I was reading (using Google Translate) Florence Méréo’s article – Bactérie E.coli : avant les pizzas Buitoni, Nestlé avait déjà été empêtré dans un scandale sanitaire – and could not help cringing about the injuries of the victims and the similarities for another Nestlé problem over a decade ago.
As Food Safety News wrote a week ago (I assume that number has grown):
French health officials have confirmed 50 cases of E. coli linked to a type of Nestlé frozen pizza.
Of these infections, 48 were caused by E. coli O26 and two by E. coli O103, according to Santé publique France, the French public health agency.
Another 25 cases of hemolytic uremic syndrome (HUS) and Shiga toxin-producing E. coli (STEC) infections are still being investigated. HUS is a type of kidney failure associated with E. coli infections that can result in lifelong, serious health problems and death.
Buitoni brand Fraîch’Up pizzas sold since June 2021 were withdrawn and recalled in mid-March after Nestlé was warned about the potential presence of E. coli O26 in dough used to make them.
Of the 50 patients, 48 are children and two are adults. They fell ill between Jan. 18 and March 14. The two adults are older than 90, with one having developed HUS.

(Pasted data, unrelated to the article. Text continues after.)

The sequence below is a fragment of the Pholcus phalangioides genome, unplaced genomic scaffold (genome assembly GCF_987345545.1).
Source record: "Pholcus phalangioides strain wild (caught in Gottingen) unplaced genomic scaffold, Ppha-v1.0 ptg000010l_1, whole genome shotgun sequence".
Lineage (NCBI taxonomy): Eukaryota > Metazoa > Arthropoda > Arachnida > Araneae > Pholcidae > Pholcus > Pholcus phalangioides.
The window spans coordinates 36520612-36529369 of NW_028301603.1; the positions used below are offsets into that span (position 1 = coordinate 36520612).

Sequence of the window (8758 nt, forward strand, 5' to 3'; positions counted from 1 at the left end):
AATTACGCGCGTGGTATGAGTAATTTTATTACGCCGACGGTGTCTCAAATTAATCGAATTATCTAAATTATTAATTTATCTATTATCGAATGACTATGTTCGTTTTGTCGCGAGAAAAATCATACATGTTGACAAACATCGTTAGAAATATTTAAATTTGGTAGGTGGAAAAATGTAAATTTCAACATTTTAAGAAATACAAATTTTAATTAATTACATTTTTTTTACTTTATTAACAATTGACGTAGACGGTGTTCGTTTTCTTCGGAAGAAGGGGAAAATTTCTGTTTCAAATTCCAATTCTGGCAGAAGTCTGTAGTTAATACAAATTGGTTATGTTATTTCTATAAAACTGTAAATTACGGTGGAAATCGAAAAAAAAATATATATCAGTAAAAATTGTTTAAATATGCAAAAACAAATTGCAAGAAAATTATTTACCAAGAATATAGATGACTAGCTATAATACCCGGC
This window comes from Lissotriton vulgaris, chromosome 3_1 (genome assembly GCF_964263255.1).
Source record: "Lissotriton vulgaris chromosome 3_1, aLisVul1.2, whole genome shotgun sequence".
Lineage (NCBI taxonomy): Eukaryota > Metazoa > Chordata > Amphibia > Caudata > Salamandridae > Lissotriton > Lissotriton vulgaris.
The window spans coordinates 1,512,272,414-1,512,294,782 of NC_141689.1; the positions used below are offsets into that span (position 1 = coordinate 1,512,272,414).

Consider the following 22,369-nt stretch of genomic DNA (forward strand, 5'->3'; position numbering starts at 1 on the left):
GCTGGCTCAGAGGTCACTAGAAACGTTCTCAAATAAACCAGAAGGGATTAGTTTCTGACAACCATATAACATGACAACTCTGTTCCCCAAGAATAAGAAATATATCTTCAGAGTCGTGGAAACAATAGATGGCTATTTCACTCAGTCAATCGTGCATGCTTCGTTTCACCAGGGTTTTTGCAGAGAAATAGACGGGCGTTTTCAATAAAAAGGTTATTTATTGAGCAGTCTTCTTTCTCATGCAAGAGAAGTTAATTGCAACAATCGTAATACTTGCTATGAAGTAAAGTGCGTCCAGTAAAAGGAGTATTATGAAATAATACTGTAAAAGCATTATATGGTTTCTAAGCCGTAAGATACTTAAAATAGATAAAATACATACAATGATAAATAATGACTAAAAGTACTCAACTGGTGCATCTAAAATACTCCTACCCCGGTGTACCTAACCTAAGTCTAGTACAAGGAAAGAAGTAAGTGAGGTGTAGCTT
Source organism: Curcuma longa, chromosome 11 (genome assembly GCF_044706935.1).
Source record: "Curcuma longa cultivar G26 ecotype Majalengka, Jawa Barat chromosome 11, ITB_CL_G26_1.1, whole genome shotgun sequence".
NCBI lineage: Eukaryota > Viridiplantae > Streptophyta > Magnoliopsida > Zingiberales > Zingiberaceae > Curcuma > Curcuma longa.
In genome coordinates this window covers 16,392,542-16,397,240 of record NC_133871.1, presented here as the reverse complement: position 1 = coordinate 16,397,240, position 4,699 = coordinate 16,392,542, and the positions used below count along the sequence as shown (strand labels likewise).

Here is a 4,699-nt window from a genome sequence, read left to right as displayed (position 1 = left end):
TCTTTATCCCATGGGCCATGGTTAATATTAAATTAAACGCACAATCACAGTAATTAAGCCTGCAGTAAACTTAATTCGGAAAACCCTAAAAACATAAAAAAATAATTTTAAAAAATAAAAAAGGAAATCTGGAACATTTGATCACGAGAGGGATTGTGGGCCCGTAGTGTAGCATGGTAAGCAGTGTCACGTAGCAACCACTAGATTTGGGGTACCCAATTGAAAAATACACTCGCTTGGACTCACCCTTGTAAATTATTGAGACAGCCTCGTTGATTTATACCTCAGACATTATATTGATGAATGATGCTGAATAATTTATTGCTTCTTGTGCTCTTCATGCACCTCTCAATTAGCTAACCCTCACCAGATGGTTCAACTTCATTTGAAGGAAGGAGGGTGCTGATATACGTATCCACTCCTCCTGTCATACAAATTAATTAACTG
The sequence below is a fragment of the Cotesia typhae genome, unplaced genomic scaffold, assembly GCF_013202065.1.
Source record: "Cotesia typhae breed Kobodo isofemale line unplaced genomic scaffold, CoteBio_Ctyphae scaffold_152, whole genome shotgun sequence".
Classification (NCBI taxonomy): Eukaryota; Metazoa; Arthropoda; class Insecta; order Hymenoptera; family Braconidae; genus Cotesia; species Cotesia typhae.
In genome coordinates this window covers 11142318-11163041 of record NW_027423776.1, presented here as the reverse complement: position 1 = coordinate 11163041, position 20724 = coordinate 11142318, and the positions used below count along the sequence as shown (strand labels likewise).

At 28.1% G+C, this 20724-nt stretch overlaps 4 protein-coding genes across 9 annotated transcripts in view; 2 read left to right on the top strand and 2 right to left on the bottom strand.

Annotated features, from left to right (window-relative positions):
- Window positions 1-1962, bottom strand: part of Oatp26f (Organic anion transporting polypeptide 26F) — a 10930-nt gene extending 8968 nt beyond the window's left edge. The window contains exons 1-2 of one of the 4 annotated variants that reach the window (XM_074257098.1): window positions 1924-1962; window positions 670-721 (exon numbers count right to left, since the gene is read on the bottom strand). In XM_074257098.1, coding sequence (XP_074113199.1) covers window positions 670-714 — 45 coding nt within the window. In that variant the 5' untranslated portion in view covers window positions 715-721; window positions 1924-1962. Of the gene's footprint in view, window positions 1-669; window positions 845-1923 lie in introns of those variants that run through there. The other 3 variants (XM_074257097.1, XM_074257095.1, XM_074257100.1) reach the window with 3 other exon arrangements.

Sick children are between 1 and 17 years old with a median age of 7. Twenty are females and 28 are males. Two youngsters died but it is not known if they ate the pizzas and their deaths are under investigation.
Eleven patients live in Hauts-de-France, eight in Nouvelle Aquitaine, seven in Pays de la Loire, six in Bretagne and Ile-de-France, three in Auvergne-Rhône-Alpes, two each in Bourgogne Franche-Comté, Grand Est, Occitanie and Provence-Alpes-Côte d’Azur and one in Centre Val-de-Loire.
In 2009, the CDC reported:
As of Tuesday, June 30, 2009, 72 persons infected with a strain of E. coli O157:H7 with a particular DNA fingerprint have been reported from 30 states. Of these, 51 have been confirmed by an advanced DNA test as having the outbreak strain; these confirmatory test results are pending on the others. The number of ill persons identified in each state is as follows: Arizona (2), California (3), Colorado (6), Connecticut (1), Delaware (1), Georgia (1), Iowa (2), Illinois (5), Kentucky (2), Massachusetts (4), Maryland (2), Maine (3), Minnesota (6), Missouri (1), Montana (1), North Carolina (2), New Hampshire (2), New Jersey (1), Nevada (2), New York (1), Ohio (3), Oklahoma (1), Oregon (1), Pennsylvania (2), South Carolina (1), Texas (3), Utah (4), Virginia (2), Washington (6), and Wisconsin (1).
Ill persons range in age from 2 to 65 years; however, 65% are less than 19 years old; 71% are female. Thirty-four persons have been hospitalized, 10 developed hemolytic uremic syndrome (HUS); none have died.
On June 29, 2009, the U.S. Food and Drug Administration announced that a culture of a sample of prepackaged Nestle Toll House refrigerated cookie dough currently under recall yielded E. coli O157:H7. The contaminated sample was collected at the firm on June 25, 2009.
Here we go again.